BY ASSEMBLYMAN JAY WEBBER
Normally I wouldn’t bother replying to silly sarcasm and personal attacks from the likes of Paul Moriarty. But here a response to his clumsy and admittedly “disrespectful” opinion piece is simply too irresistible to pass up.
First, some facts about the bill Moriarty is suddenly championing, A-3359. Moriarty is not a sponsor of A-3359, and failed to raise his voice about it either in the Labor Committee or on the floor of the General Assembly when either body considered it.
Unlike Moriarty, I serve on the Labor Committee, where its Members discussed the bill at some length. My questions and remarks in that meeting produced this Gannett headline: “Webber: Bill won’t protect unemployed applicants.” Gannett got it right — a basic reason for my opposition to the bill is it does not help the very people it’s supposed to. Denying employers the right to advertise the truth about job openings will cause people looking for a job to waste time and money applying for jobs for which they aren’t even eligible.
And no one supporting the bill has explained yet how companies that advertise their job openings on the internet will deal with the bill’s well-intentioned but misguided speech restrictions. You can bet that, at $5000 for the first violation and $10,000 for each subsequent violation of the bill’s restrictions, many companies will choose the safer course and refuse access to their job postings for IP addresses originating in New Jersey. And that’s how Moriarty plans on helping the unemployed in our State? Some compassion. As with so many bills coming out of Trenton, A-3359 carries the mere facade of help, with nothing really behind it.
Bill sponsor Peter Barnes (D–Edison) and I spoke privately about my views on the bill before the vote, and he and I reasonably agreed to disagree. And Assemblyman Barnes and I then had a civil, respectful, and policy-oriented debate about A-3359 on the floor of the General Assembly when the bill came up for a vote. (You can access the October 25 exchange at the Legislative website archives, starting at 1:06, if you’d like to see it for yourself.)
Moriarty should have taken note of that tone. Instead, he hands out insults like Halloween candy. But the charge of “heartless” is strange coming from Moriarty, since it was his policies that put people on the unemployment rolls in the first place.
Where was the “compassion” when Moriarty was pulverizing our citizens with punishing taxes for years? In his time in the Legislature, Moriarty has voted to raise our state taxes by more than $1.3 billion, on everything from health insurance to electricity to payrolls. That’s right, the ever-benevolent Moriarty apparently believes that higher healthcare and payroll taxes are just the things that New Jersey’s already-overtaxed healthcare consumers and employees need to flourish and prosper.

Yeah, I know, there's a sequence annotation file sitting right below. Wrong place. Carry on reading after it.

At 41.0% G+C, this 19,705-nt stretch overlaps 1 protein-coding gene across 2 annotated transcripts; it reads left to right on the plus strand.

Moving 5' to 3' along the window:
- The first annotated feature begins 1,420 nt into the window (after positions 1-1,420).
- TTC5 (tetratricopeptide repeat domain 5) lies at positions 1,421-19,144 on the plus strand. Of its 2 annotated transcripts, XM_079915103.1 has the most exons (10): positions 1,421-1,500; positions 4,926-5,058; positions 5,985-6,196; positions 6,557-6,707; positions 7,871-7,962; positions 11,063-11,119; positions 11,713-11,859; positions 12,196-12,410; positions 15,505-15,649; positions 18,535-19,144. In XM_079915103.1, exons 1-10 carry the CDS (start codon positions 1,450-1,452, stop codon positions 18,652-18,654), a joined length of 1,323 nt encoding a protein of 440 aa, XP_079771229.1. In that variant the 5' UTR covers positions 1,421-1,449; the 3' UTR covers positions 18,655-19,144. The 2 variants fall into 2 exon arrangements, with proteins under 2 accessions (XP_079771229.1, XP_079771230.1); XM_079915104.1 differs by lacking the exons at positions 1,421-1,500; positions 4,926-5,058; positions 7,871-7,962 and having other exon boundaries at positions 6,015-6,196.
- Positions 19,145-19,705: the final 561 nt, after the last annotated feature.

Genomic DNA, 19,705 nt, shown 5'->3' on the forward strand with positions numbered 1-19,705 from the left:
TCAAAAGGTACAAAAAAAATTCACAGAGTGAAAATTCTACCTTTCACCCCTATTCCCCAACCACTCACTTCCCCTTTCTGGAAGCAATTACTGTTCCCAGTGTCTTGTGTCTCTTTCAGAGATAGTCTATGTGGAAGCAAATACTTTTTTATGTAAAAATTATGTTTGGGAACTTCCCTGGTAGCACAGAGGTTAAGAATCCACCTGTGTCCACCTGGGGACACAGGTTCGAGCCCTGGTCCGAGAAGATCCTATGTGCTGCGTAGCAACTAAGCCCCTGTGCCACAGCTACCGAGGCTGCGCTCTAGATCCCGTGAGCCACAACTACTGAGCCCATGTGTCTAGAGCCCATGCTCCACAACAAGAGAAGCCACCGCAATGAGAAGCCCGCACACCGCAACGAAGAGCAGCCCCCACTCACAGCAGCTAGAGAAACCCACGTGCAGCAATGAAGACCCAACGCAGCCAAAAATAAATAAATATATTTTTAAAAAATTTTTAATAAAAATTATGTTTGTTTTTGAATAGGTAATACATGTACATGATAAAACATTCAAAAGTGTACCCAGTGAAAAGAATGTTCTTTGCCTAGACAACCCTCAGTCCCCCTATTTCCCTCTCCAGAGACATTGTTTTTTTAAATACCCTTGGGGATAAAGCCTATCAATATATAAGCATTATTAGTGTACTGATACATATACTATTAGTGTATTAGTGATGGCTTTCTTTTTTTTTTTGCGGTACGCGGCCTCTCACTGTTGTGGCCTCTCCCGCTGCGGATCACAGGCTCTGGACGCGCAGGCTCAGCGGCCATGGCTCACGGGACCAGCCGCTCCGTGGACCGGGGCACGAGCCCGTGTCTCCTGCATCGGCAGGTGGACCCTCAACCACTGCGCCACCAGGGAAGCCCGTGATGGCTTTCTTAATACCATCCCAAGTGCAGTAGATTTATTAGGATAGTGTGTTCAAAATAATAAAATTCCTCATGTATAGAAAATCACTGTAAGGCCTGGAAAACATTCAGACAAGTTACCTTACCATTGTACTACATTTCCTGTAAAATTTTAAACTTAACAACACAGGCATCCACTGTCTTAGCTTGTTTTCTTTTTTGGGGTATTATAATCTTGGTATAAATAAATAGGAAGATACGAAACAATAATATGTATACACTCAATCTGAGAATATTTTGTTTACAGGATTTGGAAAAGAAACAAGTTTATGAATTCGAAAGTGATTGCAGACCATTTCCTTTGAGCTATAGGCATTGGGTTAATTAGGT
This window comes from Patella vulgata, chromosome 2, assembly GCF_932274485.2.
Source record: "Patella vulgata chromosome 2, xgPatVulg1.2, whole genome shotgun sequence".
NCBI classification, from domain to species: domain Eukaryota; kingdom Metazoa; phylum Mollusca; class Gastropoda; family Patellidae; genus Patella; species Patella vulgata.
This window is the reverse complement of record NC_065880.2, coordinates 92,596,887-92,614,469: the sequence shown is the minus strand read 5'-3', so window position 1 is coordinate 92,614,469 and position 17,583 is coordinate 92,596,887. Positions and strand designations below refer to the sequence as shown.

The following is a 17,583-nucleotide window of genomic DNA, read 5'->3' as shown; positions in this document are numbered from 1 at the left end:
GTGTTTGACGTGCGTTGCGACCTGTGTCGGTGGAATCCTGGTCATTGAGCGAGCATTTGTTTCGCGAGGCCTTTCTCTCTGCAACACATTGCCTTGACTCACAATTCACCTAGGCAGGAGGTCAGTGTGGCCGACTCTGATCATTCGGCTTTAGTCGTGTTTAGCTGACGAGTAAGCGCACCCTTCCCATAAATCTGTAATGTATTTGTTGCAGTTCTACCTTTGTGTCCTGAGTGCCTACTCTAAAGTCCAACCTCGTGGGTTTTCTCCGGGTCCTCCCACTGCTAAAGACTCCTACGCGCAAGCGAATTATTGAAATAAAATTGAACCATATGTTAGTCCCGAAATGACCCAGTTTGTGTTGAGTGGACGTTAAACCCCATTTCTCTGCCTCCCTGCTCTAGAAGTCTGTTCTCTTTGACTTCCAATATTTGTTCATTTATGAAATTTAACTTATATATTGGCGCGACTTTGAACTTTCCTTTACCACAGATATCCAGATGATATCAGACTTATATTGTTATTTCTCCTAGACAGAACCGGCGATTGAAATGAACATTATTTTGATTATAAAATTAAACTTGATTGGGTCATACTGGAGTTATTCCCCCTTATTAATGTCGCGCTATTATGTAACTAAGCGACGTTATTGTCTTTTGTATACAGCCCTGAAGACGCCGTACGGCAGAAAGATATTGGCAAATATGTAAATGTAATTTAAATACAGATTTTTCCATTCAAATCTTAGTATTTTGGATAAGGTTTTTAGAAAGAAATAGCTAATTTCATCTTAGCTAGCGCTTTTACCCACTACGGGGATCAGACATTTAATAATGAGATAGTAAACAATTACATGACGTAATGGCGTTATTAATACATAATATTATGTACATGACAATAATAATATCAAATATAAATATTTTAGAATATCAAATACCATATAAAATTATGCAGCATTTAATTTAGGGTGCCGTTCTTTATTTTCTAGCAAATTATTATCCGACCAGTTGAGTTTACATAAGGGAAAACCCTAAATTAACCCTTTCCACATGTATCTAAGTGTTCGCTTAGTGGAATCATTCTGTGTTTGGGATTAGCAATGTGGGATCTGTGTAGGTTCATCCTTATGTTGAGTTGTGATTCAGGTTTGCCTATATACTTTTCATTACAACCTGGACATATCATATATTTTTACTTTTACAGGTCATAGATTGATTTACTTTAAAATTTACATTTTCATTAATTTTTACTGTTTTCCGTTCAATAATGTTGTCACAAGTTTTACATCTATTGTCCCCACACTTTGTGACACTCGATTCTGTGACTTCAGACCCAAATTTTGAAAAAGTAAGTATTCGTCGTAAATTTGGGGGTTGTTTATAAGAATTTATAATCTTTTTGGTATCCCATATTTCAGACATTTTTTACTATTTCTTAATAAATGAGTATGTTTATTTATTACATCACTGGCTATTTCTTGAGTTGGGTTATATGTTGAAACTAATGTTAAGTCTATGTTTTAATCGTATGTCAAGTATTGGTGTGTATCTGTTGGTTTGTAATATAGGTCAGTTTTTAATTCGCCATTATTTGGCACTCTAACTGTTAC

Just this week the Tax Foundation issued its annual report on state business tax climates and specifically noted that New Jersey’s job-creation climate has improved this year, precisely because Moriarty did not get the new income tax he pushed so hard in the Assembly. If Moriarty had his way, New Jersey would have retained the worst business climate in the United States: more jobs killed; more people entering the unemployment rolls; more unemployed relegated to that status for longer. But hey, more unemployed means more people to pander to, so that’s probably good with Moriarty.
The charge of “elitism” is equally odd coming from Moriarty. Moriarty wouldn’t know about the challenges of the average person if he tripped over them.
Unlike Moriarty, the average person doesn’t double-dip and hold two elected positions, even after the Legislature passed a law outlawing the practice.
Unlike Moriarty, the average person does not get paid by taxpayers not to take health perks at their part-time job, as Mayor Moriarty did in Washington Township.
Unlike Moriarty, the average person does not get free gas for his personal SUV at taxpayer-funded township gas pumps. (That one earned an “Oink! Oink! Paul Moriarty” from politickernj.com.)
So many of our citizens don’t get a taxpayer-funded pension for part-time government work — which is why I campaigned against such pension credits when I ran for the Assembly. So many of our citizens don’t get health-perks for part-time work which is why I declined Assembly health perks and paid out-of-pocket for private healthcare coverage. Those actions speak louder than any of Moriarty’s empty words.
If there is any identifiable elitism in Trenton, it is the arrogance of the “I-know-best-how-to-run-our-citizens’-lives” politicians like Moriarty. It is exactly that delusional intoxication with power that produced the decade-long disaster New Jersey suffered in the 2000s, and Moriarty merely typifies that chronic political pathology that Governor Christie and his allies are fighting to remedy. Thankfully for our State and all those who care about its citizens, we’re winning that fight.
Jay Webber is an assemblyman representing the 26th District